....or, "The Large Con consists of a series of Small Cons put in an 'attractive' order".
....or, "Everybody's got a little bit of small con in them. Well, some folks have larger cons..."
I saw this movie again and, despite my distaste for certain aspects of the Mamet approach (He wishes actors to read the dialog as written, without emoting too much. The emoting is somehow brought across in the words. In my opinion sometimes the dialog comes off as more staccato than true life, but who am I? Mamet is the world renown author/director, here. I am simply a hack reviewer--but I digress)...this, I think, is a very cool movie with a lot going for it. The chemistry with Crouse and Mantegna is subtly packaged...the cool psychologist becomes child like to the swaggering, but one step from being oily, con-man. She wanted so much to believe that she was being allowed in a world of secrets, privy to only a few, so she trusted this guy to Father her thru this mesh of crosses and double-crossings.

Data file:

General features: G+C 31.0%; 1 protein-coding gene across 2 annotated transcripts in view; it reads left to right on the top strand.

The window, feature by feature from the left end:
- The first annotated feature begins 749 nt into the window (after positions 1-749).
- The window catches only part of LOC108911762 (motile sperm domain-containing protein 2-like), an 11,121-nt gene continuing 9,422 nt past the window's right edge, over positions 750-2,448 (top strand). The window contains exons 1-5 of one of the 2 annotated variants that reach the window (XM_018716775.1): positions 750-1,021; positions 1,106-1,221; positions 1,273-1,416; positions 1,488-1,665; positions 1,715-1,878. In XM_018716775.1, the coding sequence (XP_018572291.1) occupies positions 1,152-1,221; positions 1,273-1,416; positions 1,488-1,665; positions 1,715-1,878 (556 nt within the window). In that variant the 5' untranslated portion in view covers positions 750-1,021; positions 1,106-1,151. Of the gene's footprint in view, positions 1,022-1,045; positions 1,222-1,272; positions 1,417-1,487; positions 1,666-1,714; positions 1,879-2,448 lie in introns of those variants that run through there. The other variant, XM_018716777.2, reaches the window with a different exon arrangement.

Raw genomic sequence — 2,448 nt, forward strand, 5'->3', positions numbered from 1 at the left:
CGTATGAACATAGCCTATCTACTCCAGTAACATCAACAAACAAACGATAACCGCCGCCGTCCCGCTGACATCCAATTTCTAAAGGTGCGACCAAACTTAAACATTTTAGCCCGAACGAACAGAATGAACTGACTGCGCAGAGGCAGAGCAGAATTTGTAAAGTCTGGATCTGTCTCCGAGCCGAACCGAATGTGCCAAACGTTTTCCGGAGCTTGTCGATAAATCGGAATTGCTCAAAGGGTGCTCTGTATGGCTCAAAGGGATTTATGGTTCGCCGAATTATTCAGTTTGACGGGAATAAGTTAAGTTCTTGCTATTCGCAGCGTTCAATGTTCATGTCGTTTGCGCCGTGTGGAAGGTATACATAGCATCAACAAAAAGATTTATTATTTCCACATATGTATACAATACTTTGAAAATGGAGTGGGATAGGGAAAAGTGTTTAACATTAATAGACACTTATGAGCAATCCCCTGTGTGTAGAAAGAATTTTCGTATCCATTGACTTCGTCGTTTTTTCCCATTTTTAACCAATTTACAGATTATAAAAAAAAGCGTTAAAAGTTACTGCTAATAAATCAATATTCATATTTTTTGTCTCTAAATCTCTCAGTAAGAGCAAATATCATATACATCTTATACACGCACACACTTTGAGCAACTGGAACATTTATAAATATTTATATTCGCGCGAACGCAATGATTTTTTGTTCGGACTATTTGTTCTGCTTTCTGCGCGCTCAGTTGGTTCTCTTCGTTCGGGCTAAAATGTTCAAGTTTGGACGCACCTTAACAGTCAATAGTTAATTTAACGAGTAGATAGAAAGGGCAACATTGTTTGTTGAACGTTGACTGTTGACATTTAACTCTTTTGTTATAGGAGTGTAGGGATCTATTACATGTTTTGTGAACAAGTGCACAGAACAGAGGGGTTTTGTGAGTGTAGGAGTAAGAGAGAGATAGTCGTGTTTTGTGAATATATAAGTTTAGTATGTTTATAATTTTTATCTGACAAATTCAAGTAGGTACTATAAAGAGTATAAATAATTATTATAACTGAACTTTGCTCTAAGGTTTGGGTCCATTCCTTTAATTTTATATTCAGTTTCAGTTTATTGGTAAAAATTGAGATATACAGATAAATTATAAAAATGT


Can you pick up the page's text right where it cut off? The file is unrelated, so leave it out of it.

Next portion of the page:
Those moments with the con-artist to her were romantic, exciting, hell, downright sexy and she was feeling more alive than the sterile clinical environment offered to her as a psychologist. Until, that is, The Big Tell gave her a kick in her nether regions.
What makes the movie a surreal experience is that on one level anyone who is in movie making and story telling (or sometimes health services like psychiatry/psychology) is some what of a con artist that we all surrender to one way or another. And we in the audience usually have to remind ourselves to Look Out for The Tell...do you see where I'm going with this? Good. Remember then. And see this movie. It's a good one.